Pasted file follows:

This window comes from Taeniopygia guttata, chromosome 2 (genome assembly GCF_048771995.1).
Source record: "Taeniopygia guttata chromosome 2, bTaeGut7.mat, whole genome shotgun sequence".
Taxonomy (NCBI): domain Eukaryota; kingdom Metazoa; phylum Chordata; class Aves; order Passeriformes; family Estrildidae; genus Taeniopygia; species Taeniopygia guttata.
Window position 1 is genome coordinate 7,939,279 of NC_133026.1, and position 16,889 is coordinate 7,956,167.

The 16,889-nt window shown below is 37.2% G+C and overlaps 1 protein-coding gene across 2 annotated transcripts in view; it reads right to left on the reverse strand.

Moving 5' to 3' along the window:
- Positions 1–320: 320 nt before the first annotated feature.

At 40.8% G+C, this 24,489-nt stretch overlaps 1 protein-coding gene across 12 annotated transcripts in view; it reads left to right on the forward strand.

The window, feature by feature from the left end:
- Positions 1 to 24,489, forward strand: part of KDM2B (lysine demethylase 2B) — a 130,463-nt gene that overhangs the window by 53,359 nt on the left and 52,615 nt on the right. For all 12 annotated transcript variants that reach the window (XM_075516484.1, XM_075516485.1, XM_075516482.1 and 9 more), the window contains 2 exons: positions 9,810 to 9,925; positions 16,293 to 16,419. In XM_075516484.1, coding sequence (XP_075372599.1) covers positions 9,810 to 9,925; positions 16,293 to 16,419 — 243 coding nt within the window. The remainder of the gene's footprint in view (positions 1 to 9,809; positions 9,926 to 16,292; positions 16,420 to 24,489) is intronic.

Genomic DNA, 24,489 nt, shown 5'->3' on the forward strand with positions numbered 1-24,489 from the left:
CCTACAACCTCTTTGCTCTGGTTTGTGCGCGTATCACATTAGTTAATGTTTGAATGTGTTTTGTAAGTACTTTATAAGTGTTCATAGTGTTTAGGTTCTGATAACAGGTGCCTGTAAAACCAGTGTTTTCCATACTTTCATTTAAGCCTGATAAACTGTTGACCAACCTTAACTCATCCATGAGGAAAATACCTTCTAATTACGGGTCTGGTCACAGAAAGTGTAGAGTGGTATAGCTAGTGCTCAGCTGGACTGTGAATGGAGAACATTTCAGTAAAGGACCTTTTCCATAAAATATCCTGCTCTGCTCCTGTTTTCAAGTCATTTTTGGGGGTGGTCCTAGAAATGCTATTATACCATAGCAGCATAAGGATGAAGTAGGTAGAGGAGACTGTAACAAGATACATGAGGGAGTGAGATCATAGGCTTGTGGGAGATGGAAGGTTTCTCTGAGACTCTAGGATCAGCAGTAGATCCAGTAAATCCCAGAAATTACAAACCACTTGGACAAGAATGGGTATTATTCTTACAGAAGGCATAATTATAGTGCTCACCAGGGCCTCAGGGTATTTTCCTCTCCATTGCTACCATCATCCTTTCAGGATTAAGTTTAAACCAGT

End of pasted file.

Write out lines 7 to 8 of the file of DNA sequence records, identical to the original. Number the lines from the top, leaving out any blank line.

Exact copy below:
- Positions 1–320: 320 nt before the first annotated feature.

At 40.8% G+C, this 24,489-nt stretch overlaps 1 protein-coding gene across 12 annotated transcripts in view; it reads left to right on the forward strand.